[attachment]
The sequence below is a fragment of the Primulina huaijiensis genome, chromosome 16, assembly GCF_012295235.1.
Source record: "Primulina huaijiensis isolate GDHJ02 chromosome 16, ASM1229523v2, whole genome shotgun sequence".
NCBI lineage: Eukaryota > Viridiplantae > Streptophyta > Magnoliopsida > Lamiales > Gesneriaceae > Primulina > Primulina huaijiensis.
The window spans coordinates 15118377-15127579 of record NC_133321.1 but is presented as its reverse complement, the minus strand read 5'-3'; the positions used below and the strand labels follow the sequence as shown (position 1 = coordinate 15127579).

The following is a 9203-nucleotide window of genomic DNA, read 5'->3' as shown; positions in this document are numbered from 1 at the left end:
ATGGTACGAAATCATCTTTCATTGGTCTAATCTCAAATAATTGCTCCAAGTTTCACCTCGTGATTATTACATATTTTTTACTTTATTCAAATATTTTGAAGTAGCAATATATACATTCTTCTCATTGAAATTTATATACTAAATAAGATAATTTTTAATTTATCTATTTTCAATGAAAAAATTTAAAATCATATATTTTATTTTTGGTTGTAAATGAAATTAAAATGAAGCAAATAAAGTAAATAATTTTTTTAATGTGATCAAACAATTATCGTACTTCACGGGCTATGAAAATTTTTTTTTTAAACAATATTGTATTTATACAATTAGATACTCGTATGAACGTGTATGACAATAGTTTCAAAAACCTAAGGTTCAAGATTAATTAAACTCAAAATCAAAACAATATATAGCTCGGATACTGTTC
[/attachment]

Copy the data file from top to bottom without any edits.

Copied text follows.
The sequence below is a fragment of the Primulina huaijiensis genome, chromosome 16, assembly GCF_012295235.1.
Source record: "Primulina huaijiensis isolate GDHJ02 chromosome 16, ASM1229523v2, whole genome shotgun sequence".
NCBI lineage: Eukaryota > Viridiplantae > Streptophyta > Magnoliopsida > Lamiales > Gesneriaceae > Primulina > Primulina huaijiensis.
The window spans coordinates 15118377-15127579 of record NC_133321.1 but is presented as its reverse complement, the minus strand read 5'-3'; the positions used below and the strand labels follow the sequence as shown (position 1 = coordinate 15127579).

The following is a 9203-nucleotide window of genomic DNA, read 5'->3' as shown; positions in this document are numbered from 1 at the left end:
ATGGTACGAAATCATCTTTCATTGGTCTAATCTCAAATAATTGCTCCAAGTTTCACCTCGTGATTATTACATATTTTTTACTTTATTCAAATATTTTGAAGTAGCAATATATACATTCTTCTCATTGAAATTTATATACTAAATAAGATAATTTTTAATTTATCTATTTTCAATGAAAAAATTTAAAATCATATATTTTATTTTTGGTTGTAAATGAAATTAAAATGAAGCAAATAAAGTAAATAATTTTTTTAATGTGATCAAACAATTATCGTACTTCACGGGCTATGAAAATTTTTTTTTTAAACAATATTGTATTTATACAATTAGATACTCGTATGAACGTGTATGACAATAGTTTCAAAAACCTAAGGTTCAAGATTAATTAAACTCAAAATCAAAACAATATATAGCTCGGATACTGTTC